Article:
I had planned from the very outset to compose an article hailing the relatively unique moment in human history in which the Zaporozhian Cossacks thumbed their collective nose against the Ottoman Emperor, as immortalized in the painting of one Ilya Repin, a formative moment not only in western history but more specifically the development of Ukraine, but as I did my research, fearing to commit an error of fact in my elucidation, I found that the nature of things was in fact labyrinthine. I don’t know why I should have thought otherwise; the truth is rarely simple, especially collated from the varying perspectives of the criminals and victims involved. Nevertheless, I will make an essai, but it won’t be nearly as clear cut as I’d like—perhaps as you’d like.
The following is the first of five short stories from my recently published book, The Sagas of the Iron Hearts: Fragments, which can be found here and the Kindle Edition here. If you enjoyed it, you can peruse at your will the remaining four for the low low price of $5.99 paperback and $0.99 kindle edition. Every sale is a step towards paying my utilities and a step away from being evicted from my meager lodgings by my girlfriend, whose mother warned her about me. Anyways: The Fall 1. Lost amidst the infinite specks of starry sky there hurtled through the void an errant youth huddled within the still belly of a metal monolith. The dusky ovaloid capsule—engraved with the ancient production markings of an age beyond memory, scored and seared with centuries of use—was a thing monstrous, several stories in length. The wild-eyed youth of fluttering heart, the traveler comfortably enshrouded within the armored auspices of the soaring bulwark, could strangely think only of his own inconsequence—how small he was against the titanic backdrop of stars and galaxies that would dwarf him just as easily as the events at hand—and his own part in them. Dread ruminations of catastrophic failure, that there Read More …
Everyone’s heard it once, “Charlemagne,” in passing conversation or perhaps parsed from a page. Carolus Magnus. Charles the Great. Those of you that have heard of Tours are probably wondering why I’m prefacing with Charlemagne. Well, it’s important to develop a sense of scope, a sense of consequences. Charlemagne was the founder of the Frankish Empire and its many successors, which would lay the foundations for the sort of cowardly, limp-wristed Europe we see nowadays that its ancestors would be ashamed of. He conducted excellent campaigns, annexed territories throughout much of Northern Europe, and quite significantly he even campaigned in Muslim Spain. It is said that his dominion included the holdings of Lombardy to the various lands of countless Germanic and Slavic tribes. The icing on the cake, something to legitimize his unreal set of military achievements is that he was able to secure the title renewed of “King of the Romans,” from the pope in exchange for military protection. To that end he had the physical possession of much of Italy. Considering that the Muslims did indeed sack Rome in 848 AD, this was a legitimate concern. They built bigger walls afterwards.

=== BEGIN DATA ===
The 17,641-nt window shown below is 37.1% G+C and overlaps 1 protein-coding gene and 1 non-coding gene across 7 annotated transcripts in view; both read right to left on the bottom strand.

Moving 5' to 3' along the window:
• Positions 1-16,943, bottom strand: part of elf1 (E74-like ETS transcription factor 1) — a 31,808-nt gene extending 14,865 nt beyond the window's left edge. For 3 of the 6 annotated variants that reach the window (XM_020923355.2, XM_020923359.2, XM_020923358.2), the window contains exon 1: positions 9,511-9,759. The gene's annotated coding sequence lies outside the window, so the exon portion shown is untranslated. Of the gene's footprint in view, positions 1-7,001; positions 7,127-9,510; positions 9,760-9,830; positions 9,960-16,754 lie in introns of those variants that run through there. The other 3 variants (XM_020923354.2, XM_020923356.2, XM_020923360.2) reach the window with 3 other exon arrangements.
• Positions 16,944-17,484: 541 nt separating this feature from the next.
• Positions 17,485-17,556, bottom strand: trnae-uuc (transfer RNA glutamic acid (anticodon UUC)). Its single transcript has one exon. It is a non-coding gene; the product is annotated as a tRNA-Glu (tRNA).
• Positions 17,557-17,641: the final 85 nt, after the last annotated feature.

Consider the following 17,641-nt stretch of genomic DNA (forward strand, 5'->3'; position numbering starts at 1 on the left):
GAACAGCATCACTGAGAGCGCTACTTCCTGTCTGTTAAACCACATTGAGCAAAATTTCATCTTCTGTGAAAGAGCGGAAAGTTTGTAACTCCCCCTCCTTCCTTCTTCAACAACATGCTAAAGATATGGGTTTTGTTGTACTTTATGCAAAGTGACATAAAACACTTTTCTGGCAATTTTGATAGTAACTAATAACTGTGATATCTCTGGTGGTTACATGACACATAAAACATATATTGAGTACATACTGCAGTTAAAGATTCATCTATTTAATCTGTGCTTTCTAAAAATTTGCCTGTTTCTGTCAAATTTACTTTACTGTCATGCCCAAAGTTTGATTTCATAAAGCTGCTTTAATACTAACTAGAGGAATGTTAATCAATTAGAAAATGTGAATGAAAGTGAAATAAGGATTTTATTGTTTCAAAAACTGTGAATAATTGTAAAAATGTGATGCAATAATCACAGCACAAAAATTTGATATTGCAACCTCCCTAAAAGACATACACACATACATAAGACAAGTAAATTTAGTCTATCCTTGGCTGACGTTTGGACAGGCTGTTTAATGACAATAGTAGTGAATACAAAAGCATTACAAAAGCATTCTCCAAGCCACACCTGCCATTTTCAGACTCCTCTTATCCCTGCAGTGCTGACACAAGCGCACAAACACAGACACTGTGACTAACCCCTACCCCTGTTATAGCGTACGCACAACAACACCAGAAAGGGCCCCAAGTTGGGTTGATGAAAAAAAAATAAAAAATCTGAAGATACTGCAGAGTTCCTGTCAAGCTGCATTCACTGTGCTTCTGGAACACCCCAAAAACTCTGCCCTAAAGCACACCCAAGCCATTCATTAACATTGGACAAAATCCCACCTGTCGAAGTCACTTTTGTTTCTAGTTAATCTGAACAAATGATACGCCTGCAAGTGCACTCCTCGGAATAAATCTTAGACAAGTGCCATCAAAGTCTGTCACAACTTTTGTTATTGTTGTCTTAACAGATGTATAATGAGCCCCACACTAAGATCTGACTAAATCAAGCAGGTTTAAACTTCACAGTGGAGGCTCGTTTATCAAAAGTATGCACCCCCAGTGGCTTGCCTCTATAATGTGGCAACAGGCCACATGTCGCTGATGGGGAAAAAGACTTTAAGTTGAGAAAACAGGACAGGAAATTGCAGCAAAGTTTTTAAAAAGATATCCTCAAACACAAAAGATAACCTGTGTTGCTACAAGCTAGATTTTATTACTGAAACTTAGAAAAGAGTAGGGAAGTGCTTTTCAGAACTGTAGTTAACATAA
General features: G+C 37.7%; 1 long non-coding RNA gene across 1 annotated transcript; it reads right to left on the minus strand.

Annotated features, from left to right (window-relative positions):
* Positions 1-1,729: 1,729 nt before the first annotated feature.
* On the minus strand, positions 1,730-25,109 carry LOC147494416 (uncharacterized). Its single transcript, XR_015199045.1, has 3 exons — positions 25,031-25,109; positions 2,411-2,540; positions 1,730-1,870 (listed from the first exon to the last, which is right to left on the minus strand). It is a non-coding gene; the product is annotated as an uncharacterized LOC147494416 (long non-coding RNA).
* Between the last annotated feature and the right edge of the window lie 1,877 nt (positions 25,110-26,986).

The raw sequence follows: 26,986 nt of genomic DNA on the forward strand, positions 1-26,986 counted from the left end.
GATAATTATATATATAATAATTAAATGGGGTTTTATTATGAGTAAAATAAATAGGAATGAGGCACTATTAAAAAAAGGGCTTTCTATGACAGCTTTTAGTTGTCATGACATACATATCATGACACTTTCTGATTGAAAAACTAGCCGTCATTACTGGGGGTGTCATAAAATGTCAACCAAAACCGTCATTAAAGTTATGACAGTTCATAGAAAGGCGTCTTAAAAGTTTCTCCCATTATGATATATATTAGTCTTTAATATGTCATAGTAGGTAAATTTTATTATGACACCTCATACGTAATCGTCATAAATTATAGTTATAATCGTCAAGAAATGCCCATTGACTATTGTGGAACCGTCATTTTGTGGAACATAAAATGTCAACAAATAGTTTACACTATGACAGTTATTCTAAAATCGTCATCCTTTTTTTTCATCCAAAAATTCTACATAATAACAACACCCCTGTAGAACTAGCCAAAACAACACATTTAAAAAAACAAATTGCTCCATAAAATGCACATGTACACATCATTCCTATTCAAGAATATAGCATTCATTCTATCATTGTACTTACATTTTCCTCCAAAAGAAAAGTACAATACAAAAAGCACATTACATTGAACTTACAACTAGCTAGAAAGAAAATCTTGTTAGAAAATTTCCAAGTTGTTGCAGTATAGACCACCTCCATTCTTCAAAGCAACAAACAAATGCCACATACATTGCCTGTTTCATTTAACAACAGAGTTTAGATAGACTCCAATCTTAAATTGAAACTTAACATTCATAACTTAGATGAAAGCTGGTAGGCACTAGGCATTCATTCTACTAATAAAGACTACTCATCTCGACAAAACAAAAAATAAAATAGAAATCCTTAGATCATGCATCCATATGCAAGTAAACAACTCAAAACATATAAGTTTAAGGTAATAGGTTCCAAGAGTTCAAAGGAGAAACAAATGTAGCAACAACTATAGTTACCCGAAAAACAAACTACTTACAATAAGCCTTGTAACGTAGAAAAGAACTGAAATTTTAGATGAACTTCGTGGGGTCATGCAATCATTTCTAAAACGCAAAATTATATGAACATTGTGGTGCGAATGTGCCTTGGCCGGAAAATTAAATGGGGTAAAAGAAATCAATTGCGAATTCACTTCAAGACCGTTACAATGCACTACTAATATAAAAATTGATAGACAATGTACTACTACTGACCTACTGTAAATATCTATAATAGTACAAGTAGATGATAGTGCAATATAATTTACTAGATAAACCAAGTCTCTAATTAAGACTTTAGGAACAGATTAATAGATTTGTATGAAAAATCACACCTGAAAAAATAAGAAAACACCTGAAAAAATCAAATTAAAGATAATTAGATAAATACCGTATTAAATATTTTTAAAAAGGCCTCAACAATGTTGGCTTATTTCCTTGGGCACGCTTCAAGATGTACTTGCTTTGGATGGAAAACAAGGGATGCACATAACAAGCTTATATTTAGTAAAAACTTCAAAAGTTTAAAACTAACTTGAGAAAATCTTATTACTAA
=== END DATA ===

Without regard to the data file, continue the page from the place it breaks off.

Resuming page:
I’ll be the first to admit that colonialism has left a swath of bodies in its wake, failed nations doomed to expensive and gory insurrections virtually ever after, but I admit I can’t pin even an iota of the culpability on Western Culture itself. You see, just as she uplifted Europe, she had a power to do so elsewhere as well. Many of your weebs, and perhaps even a few of you normal people, have probably heard of the amazing efficacy of the Japanese longsword sometimes referred to as a “katana,” folded over five billion times, for some reason, and not only durable but able to maintain a viciously sharp edge. I’m going to hurt some feelings here, but people that have never heard of the term “pattern welding” have no right to comment on sword manufacture.
Iran wasn’t always what we think of it nowadays, supposedly straight men walking around holding hands while heterosexual couples are jailed for displays of affection. The Asians of Greek perception always had what we would nowadays determine backwards customs, particularly in regards the obscenity of nudity and the nature of clothing, but that would be a complete oversimplification. Ancient Asia was a diverse place. Among its denizens, there had once been the Assyrians, even longer ago the Hittites, and then the Akkadians, and the Sumerians. Contemporaneously there were the Egyptians, the Lycians, the Lydians, the Greek Ionians, but also other Indo-Iranian groups like the Medes and the Mittani. These all just to name a few. This was within an area running from the Asian coast of the Aegean all the way to India and all the way South to the Nile filled with vibrant and innumerable civilizations whether great or small, too many perhaps to be reckoned in the pages of Herodotus.
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